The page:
New photos show Abu Ghraib tactics

/ Source: NBC, and news services

A series of photographs obtained exclusively by NBC News depicts what sources said was the aggressive interrogation of three naked Iraqi prisoners at Abu Ghraib, the detention facility outside Baghdad that is at the center of the scandal over U.S. mistreatment of Iraqi detainees.

In one of the photos, a U.S. soldier can be seen pressing his knee into the neck of one of the three prisoners, who have been forced to huddle together on the floor.

Sources told NBC News that some of the men in the photos were U.S. military intelligence officers who appeared to be directing the interrogation. One of the men identified as a military intelligence officer appears to have thrown an unidentified object at the prisoners.

The involvement of military intelligence officers in encouraging abuse of detainees has emerged as a central question in the scandal at Abu Ghraib. Military police are responsible for guarding prisoners but are not supposed to be involved in interrogations.

But a report by Maj. Gen. Antonio M. Taguba, who led the Army’s investigation of the abuses at Abu Ghraib, quoted the testimony of a sergeant at the prison who said military intelligence officers lobbied guards to abuse detainees to “loosen them up” for interrogation.

Seven soldiers have been court-martialed in the scandal, one of whom has pleaded guilty. The facility’s commander, Brig. Gen. Janis Karpinski, could face administrative action or criminal charges and has been suspended from command.

Standard operating procedure?
It was not clear to what extent the new photographs, which were provided to NBC News on condition that their source not be revealed, showed standard procedures at Abu Ghraib.

NBC News’ Robert Windrem reported from New York that the prisoners were being interrogated in connection with the shooting of a military police sergeant by a detainee, not as part of an intelligence interview.

File photo of U.S. Brigadier General Janis Karpinski outside Abu Ghraib prison near Baghdad on July 20, 2003. Karpinski, who was in charge of Iraqi prisons last year when detainees were abused at Abu Ghraib, said she resisted handing control of the facility to military intelligence but was overruled by superiors, The Washington Post reported on May 12, 2004. REUTERS/Oleg Popov/FILEOleg Popov / X00219

That could suggest that the interrogation session was not representative of normal tactics used at the prison, where hundreds of photographs and video clips have depicted U.S. guards abusing and sexually humiliating Iraqi prisoners.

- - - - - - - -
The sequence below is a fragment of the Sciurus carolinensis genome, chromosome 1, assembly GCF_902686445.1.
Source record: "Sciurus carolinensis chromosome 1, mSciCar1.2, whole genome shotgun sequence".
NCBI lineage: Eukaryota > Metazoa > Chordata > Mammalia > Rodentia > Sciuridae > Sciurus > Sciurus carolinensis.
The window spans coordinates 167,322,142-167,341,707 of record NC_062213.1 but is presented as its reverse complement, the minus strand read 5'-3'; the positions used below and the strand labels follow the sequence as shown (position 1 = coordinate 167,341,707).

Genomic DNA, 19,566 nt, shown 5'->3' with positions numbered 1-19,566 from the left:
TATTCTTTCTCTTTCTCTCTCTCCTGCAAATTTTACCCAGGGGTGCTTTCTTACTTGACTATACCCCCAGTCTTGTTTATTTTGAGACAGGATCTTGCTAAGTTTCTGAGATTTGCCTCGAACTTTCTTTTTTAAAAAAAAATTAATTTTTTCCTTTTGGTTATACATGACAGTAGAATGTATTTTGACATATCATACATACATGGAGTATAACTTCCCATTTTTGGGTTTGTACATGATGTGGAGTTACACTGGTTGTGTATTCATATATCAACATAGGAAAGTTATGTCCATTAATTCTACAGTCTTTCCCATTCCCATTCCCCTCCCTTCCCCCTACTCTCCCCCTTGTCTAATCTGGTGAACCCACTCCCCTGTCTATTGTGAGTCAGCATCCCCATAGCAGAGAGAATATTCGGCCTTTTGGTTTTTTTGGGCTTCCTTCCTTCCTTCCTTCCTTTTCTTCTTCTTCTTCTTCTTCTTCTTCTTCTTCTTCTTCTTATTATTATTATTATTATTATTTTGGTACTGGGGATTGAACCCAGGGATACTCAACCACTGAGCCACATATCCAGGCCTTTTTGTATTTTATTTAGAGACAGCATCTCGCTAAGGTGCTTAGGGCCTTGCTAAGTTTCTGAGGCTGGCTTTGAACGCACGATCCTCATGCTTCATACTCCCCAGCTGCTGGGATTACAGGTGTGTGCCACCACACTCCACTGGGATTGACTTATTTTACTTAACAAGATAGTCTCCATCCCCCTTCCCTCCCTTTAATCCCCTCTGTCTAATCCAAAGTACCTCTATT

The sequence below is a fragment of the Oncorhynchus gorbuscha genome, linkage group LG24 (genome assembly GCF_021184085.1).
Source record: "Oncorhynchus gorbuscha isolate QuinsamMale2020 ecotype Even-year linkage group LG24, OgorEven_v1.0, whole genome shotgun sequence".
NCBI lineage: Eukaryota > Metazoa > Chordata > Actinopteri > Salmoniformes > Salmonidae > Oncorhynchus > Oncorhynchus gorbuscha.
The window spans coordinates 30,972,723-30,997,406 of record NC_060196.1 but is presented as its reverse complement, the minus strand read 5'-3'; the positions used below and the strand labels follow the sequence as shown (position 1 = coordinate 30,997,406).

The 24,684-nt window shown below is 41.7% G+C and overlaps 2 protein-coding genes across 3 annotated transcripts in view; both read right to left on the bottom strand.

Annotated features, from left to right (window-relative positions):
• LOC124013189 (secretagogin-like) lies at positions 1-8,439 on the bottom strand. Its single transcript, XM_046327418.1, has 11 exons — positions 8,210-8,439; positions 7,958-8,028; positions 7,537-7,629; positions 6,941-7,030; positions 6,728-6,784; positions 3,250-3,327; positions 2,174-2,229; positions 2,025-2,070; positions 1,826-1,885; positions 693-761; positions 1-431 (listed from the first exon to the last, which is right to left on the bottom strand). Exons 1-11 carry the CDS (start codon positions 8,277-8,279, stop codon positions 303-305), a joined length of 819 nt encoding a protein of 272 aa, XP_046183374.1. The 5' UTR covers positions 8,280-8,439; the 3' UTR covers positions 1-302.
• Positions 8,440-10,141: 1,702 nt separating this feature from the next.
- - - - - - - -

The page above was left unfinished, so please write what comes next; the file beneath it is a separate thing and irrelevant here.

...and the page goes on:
Taguba’s report blamed, in part, a confused chain of command after Nov. 19, when the 205th Military Intelligence Brigade was given responsibility for Abu Ghraib and authority over the 800th Military Police Brigade. He reiterated that guards should play no role in the interrogation of prisoners.

Members of Congress from both parties complained Wednesday that while an expanded report by Taguba was delivered as promised, as many as 2,000 pages considered vital to the investigation were missing.

Congressional sources told NBC News that the missing documents included a written report from Maj. Gen. Geoffrey Miller that apparently lays out aggressive interrogation tactics for Abu Ghraib. Miller was recently reassigned to Iraq after spending 17 months as commander of operations at the U.S. detention facility at Guantanamo Bay, Cuba.

Also missing was key testimony from Col. Thomas Pappas, the commander of military intelligence at Abu Ghraib, the sources said.

Lawrence Di Rita, a spokesman for the Defense Department, characterized the missing documents Wednesday as insignificant, saying the information was “available otherwise.”

Abuse could be widespread
Former Vice President Al Gore, meanwhile, demanded Wednesday that Defense Secretary Donald Rumsfeld and other top Bush administration officials resign for encouraging policies that led to the abuse, which could be more widespread than previously known.

The New York Times reported Wednesday that an Army synopsis of deaths and mistreatment involving prisoners in U.S. custody in Iraq and Afghanistan showed a pattern of abuse involving more military units.

The summary, dated May 5, was prepared by the Criminal Investigation Command at the request of Army officials, according to the newspaper. It outlines the status of investigations into 36 cases, including the continuing probe at Abu Ghraib, the paper said.

The Iraq cases date to April 2003, the Times reported. In an incident reported to have taken place last month, a prisoner detained by Navy commandos died in a suspected case of homicide blamed on “blunt force trauma to the torso and positional asphyxia,” the paper said.

One of the oldest cases listed in the May 5 document involves the death of a prisoner in Afghanistan in December 2002, the paper said.

The document said enlisted personnel from a military intelligence unit at Fort Bragg, N.C., and an Army reserve military police unit from Ohio were thought to have been “involved at various times in assaulting and mistreating the detainee,” according to the Times.

Members of the 223rd Military Intelligence Battalion, which is part of the California National Guard, were accused of abusing Iraqi detainees last spring in Samarra, north of Baghdad, the Times reported.

The Army summary said the unidentified enlisted personnel “forced into asphyxiations numerous detainees in an attempt to obtain information” over a 10-week period, according to the paper.